Vim or external editor : sync with freecodecamp code editor

As a long time vim user I didn’t want to use the in-browser code editor, so I wrote a script to synchronize the CodeMirror editor with an external file / vim. In the hopes it will benefit someone else, I shared it on github.
Scripts are here, MIT licensed.
I was looking for a wiki page with tools to add a link to the script, but the freecodecamp wiki page on github says the forum is the new wiki, so I am posting it here.


This is amazing. Such a cool project. I’d really like to learn how to use Vim effectively. Are there any resources you would recommend to someone with no experience?

@Swoodend just run vim tutor.

Helps if your on a linux system, open up the command line and off you go.

It not very difficult to make a start. :slight_smile:

1 Like

@charliemowood this seems way cool and better than copying and pasting into the Chrome console.

I’m using a combination of Atom for editing and Chrome dev tools for testing. It can be a bit of a headache going back and forth.

It seems slightly related to this Wiki entry: [Debugging Javascript with Browser Dev Tools(

Would you mind explaining some of the nuts and bolts of what this script does?

Is it making a local copy of code in the browser?

Does the editor open the local copy?

Will this, in theory, work in a non-unix/linux OS and any text editor?

By the way I noticed a few spelling errors in the Read me file.

  • / from which mens… Should be means.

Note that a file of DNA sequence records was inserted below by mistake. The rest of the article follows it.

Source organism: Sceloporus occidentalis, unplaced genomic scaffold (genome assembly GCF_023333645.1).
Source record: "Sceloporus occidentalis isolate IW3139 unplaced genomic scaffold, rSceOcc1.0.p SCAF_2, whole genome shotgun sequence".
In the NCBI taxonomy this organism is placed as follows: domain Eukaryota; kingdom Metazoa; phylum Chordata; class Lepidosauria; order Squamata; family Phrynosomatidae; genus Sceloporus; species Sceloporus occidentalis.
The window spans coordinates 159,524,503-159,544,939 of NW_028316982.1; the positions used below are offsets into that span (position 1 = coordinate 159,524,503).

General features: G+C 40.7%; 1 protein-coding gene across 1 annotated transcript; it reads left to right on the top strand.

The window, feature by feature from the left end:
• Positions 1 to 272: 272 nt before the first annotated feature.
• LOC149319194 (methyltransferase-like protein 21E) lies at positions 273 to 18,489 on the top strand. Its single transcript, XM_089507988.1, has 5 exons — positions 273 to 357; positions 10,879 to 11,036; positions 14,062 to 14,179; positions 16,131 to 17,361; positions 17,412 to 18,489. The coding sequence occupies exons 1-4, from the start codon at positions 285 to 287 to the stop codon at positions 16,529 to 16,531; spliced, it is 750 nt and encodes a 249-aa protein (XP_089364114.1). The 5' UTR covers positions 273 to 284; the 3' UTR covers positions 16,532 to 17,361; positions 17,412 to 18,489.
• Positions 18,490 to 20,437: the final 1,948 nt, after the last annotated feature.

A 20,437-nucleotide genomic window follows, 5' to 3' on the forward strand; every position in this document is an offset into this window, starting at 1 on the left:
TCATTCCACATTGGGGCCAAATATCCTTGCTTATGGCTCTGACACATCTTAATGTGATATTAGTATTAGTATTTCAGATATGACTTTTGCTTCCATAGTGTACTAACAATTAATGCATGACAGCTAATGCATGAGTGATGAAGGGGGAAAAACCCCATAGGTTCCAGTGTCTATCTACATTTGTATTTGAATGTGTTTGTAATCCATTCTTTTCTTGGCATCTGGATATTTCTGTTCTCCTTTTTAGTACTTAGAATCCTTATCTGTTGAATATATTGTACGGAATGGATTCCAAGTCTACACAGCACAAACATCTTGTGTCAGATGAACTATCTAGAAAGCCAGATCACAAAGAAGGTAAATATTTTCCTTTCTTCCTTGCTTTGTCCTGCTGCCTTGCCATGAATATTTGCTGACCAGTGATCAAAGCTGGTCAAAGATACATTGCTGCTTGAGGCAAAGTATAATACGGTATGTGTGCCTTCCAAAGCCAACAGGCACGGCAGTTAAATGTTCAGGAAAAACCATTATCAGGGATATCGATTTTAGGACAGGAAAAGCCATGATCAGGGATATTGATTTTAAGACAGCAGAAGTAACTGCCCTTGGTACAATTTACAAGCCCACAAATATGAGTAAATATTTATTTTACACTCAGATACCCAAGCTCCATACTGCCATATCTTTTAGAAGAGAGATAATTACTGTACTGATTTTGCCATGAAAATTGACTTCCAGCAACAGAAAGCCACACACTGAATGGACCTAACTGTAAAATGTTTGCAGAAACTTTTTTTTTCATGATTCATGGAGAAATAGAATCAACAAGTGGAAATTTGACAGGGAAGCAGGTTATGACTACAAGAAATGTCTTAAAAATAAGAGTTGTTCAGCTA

• Instal required python… should have two Ls.

There is also and addon on firefox, which is called ‘it’s all text’, which has a similar function.

1 Like

@the-thief thanks for the typos… Fixed.
I added a screencast and some more instructions.

In manual sync - push the script reads the file (stdin works as well) and loads the contents into the browser through chromium remote debugging protocol, using chromote. Manual pull works the other way around.
You can use it with files, or you can pass the input to stdin, so no local copies on disk are needed.
But the simplest way to use it with your favourite code editor would be through the disk files, using the syncfolder command.
When the script is executed with syncfolder, it enters a loop where it watches the browser for changes and the files in the specified folder for changes, and makes the sync when something changes. The browser watching part of the loop is very inefficient. I am pooling for changes every 1s, so you might get into trouble with foldersync, if the files are big.

@the-thief In theory, it should work with any OS, as long as it can run Python3 and a chromium based browser (chromium-browser, Google Chrome, …).
On a different OS, launch the script with your python3 interpreter. Let me know if you succeed. I would be happy to add instructions for other platforms.

@charliemowood I was using it’s all text before. It works very well and is simple to install. However, I couldn’t quite get it to work in a way that would allow me not to touch the mouse. At all. So I wrote this script.

An extension that is even better in this regard, if you are using sublime text, is GhostText.

@Swoodend learning to use vim is all about finger memory, and finger memory comes from repeating the same thing, many times. vimtutor is a good starting place. I would also suggest you try a vim-keybindings plugin for your browser.
I am using vimperator on firefox, but there are other options. Google search gives plenty of suggestions. Choose a plugin that allows you to use your browser in a way you are used to and doesn’t force you to learn a bunch of keybindings to start, so the start will be easy and you will get the finger memory with time, hopefully avoiding some of the drawbacks of vim’s steep learning curve.